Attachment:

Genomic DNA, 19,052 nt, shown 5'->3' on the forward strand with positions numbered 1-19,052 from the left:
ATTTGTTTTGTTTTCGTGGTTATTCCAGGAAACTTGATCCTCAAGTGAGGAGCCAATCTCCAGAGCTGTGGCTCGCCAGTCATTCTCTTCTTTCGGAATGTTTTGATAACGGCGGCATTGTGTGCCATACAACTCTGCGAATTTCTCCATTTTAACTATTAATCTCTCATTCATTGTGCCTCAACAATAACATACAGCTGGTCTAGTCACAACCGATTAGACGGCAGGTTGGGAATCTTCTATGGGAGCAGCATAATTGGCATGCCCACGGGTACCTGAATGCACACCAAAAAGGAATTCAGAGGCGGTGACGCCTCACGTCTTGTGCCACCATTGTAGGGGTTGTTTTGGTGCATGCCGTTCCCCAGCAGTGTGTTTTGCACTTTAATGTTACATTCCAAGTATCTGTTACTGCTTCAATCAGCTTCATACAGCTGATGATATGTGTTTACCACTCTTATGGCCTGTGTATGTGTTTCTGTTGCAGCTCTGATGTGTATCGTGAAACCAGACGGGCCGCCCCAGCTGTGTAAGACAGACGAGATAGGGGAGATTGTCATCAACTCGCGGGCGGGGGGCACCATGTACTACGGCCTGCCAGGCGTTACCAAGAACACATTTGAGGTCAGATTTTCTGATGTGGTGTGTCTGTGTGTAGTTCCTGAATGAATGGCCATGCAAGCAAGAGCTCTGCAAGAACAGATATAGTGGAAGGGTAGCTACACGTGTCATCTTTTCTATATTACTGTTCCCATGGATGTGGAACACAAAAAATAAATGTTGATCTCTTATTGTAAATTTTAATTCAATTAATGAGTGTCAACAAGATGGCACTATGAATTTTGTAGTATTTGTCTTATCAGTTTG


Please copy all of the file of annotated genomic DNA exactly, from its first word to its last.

Genomic DNA, 19,052 nt, shown 5'->3' on the forward strand with positions numbered 1-19,052 from the left:
ATTTGTTTTGTTTTCGTGGTTATTCCAGGAAACTTGATCCTCAAGTGAGGAGCCAATCTCCAGAGCTGTGGCTCGCCAGTCATTCTCTTCTTTCGGAATGTTTTGATAACGGCGGCATTGTGTGCCATACAACTCTGCGAATTTCTCCATTTTAACTATTAATCTCTCATTCATTGTGCCTCAACAATAACATACAGCTGGTCTAGTCACAACCGATTAGACGGCAGGTTGGGAATCTTCTATGGGAGCAGCATAATTGGCATGCCCACGGGTACCTGAATGCACACCAAAAAGGAATTCAGAGGCGGTGACGCCTCACGTCTTGTGCCACCATTGTAGGGGTTGTTTTGGTGCATGCCGTTCCCCAGCAGTGTGTTTTGCACTTTAATGTTACATTCCAAGTATCTGTTACTGCTTCAATCAGCTTCATACAGCTGATGATATGTGTTTACCACTCTTATGGCCTGTGTATGTGTTTCTGTTGCAGCTCTGATGTGTATCGTGAAACCAGACGGGCCGCCCCAGCTGTGTAAGACAGACGAGATAGGGGAGATTGTCATCAACTCGCGGGCGGGGGGCACCATGTACTACGGCCTGCCAGGCGTTACCAAGAACACATTTGAGGTCAGATTTTCTGATGTGGTGTGTCTGTGTGTAGTTCCTGAATGAATGGCCATGCAAGCAAGAGCTCTGCAAGAACAGATATAGTGGAAGGGTAGCTACACGTGTCATCTTTTCTATATTACTGTTCCCATGGATGTGGAACACAAAAAATAAATGTTGATCTCTTATTGTAAATTTTAATTCAATTAATGAGTGTCAACAAGATGGCACTATGAATTTTGTAGTATTTGTCTTATCAGTTTG